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Touchpoints, Losspoints, and Everything In-Between

By Dr. Laurie Kattuah-Snyder, Chief Student Success Officer

Schoolcraft College photos by Raj Mehta Photography LLC @rajmehtaphoto

Early in my tenure at Schoolcraft, I was pleased to attend the Foundation’s annual spaghetti dinner fundraiser for the Women’s Resource Center at Schoolcraft College. The event was highlighted by the presentation of a video that allowed students to express their appreciation to a person at Schoolcraft who had made a positive impact in their lives. Students were shown holding a whiteboard with the name of a faculty or staff member written on the board. The students and names were going by fast but there it was. A female student had written my name on her whiteboard.  

I was immediately filled with emotion; happy that I had made a positive impact in her life, but disappointed in myself because I didn’t know who she was. Had I spent time listening to her in an advising meeting? Did I advise on a new major or how to transfer to a four year college? Whatever I had done, it meant something to her.

This is an example of something I call a “touchpoint” – an intentional or unintentional interaction with a student that makes a positive difference in his or her life. A touchpoint doesn’t have to occur between a professional staff member and a student but can happen with anyone employed at the college. Case in point, I remember watching the face of a young man paying for his lunch in the cafeteria when the woman working the register asked, “Hey, how did you do on that exam?”  The student’s face lit up when he heard her question, and his expression said, “Wow, thank you for remembering me!”

A touchpoint supports the student’s feelings of acceptance and belonging at our school and can even influence their decisions. Should I change schools?  Should I stop going to school? Am I able to do this “college” thing? Students can often formulate answers when they have been impacted by someone else.

Student sitting

Touchpoints may appear as a well-stocked cafeteria offering multiple food choices, a comfortable study area with plenty of electrical outlets, an academic advisor who remembers a student’s major, or an instructor who greets her students with a smile and calls them by name. Touchpoints tell students they matter and they belong.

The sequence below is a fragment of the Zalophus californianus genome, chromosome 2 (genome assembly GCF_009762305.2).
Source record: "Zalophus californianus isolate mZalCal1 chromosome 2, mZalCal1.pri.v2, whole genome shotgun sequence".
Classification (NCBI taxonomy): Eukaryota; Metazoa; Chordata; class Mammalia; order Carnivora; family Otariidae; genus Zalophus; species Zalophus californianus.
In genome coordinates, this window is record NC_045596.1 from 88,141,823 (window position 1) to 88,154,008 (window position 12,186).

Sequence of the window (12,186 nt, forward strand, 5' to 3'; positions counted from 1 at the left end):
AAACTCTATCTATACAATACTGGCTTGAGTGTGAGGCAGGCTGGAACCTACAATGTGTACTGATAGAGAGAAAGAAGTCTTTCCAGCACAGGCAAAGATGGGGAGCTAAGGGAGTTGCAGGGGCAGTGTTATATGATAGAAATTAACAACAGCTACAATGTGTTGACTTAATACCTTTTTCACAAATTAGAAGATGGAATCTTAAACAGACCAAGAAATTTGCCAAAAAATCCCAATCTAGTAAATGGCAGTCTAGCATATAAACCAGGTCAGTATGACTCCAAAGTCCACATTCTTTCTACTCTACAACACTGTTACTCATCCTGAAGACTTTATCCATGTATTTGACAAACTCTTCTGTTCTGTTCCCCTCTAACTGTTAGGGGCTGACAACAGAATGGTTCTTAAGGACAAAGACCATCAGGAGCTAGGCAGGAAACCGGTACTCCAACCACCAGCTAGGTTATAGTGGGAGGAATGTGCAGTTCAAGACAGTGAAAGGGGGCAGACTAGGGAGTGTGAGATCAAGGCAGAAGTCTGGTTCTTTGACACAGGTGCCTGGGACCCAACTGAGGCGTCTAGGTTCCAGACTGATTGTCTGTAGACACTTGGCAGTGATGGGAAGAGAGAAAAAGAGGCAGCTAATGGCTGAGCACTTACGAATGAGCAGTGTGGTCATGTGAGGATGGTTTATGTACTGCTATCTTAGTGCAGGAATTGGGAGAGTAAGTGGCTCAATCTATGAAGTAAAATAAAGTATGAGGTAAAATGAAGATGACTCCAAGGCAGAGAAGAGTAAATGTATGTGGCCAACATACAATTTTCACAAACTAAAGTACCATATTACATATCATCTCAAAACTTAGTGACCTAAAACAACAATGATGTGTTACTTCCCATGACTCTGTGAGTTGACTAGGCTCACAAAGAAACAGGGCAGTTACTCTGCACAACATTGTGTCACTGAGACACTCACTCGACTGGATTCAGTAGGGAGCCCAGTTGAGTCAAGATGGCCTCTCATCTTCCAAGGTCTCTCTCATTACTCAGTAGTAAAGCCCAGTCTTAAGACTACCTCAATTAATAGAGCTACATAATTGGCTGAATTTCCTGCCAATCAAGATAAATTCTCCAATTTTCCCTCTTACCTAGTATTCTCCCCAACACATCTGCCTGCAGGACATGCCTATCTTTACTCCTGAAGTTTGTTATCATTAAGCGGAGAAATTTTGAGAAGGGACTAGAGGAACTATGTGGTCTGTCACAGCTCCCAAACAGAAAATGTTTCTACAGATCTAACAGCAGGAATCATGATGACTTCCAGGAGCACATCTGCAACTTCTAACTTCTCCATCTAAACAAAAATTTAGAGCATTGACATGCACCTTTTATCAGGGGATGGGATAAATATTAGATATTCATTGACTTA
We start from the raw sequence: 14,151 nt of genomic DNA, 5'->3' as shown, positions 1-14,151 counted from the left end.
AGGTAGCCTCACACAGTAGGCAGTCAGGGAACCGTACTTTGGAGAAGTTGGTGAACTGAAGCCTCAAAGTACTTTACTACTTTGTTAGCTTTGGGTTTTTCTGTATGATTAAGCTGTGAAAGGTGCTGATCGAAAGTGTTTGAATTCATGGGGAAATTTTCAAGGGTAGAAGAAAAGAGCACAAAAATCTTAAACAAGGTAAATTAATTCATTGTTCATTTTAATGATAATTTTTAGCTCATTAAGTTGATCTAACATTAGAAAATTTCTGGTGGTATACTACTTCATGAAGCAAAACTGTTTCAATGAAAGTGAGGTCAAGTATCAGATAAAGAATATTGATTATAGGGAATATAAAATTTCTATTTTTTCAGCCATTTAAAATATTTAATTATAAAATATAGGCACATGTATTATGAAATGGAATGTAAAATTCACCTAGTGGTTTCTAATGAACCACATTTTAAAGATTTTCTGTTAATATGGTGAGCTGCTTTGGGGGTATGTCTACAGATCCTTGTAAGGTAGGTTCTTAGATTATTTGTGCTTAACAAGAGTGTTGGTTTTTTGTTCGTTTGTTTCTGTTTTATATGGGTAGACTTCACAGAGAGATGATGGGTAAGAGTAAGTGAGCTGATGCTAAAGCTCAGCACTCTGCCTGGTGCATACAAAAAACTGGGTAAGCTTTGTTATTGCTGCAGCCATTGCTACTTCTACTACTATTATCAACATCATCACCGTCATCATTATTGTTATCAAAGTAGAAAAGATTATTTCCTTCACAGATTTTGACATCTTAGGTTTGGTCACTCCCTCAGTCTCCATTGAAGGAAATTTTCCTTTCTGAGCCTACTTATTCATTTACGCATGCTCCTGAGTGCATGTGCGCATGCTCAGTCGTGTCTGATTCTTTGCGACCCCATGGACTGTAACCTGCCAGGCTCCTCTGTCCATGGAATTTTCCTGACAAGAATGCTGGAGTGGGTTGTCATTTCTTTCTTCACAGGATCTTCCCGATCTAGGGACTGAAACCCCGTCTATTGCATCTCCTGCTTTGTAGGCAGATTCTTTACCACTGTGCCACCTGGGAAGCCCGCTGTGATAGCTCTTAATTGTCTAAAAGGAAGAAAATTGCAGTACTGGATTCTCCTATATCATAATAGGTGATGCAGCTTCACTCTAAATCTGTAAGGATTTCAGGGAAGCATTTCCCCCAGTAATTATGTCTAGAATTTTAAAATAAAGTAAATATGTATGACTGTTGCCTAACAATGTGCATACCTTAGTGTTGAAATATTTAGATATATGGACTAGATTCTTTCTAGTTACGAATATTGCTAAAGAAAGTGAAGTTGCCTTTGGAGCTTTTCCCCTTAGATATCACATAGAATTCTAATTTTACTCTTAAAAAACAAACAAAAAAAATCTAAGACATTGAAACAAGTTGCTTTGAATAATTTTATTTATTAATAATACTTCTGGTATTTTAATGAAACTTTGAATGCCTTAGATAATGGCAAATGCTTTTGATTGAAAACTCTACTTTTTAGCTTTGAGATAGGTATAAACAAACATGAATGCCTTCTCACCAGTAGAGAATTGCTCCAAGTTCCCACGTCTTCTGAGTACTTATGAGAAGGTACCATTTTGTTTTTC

A student can use a touchpoint to balance out the “losspoints” — the impediments or challenges that they face every day in college. Losspoints are unintentional.  They may take the shape of a poorly written college policy, a busy front desk clerk who doesn’t look at a student when speaking, or litter on the campus. Working as an academic advisor, I remember encouraging a pre-medical student to tour a local and very competitive four-year college. When she returned to tell me about her experience, she said she wasn’t going to apply to that college. When I asked her why, she replied, “I hate the parking!” For her, the losspoint that made her decide not to apply to a great school was parking! But maybe if she had experienced some touchpoints during her tour, she may not have given the parking situation so much weight in her decision-making.  Nobody and nothing from her tour made a positive impact on her, and consequently, she made a life decision because of parking.  

How do colleges reduce losspoints and increase touchpoints? 

People, Processes, and Environment

Chef with Student

Create Intentional Touchpoint Opportunities

Reduce Unintentional Losspoints

It Sounds So Easy

Not! We can’t control what a student perceives as a losspoint or a touchpoint.  We can only control how we treat others with our verbal and non-verbal interactions, how we build the college infrastructure with policies and processes, and how we use the physical environment. The goal is to make this intentional and part of the way we operate the college.  Help a student find a balance so when they make a decision to attend your college, they don’t give too much weight to something that won’t help them in their future.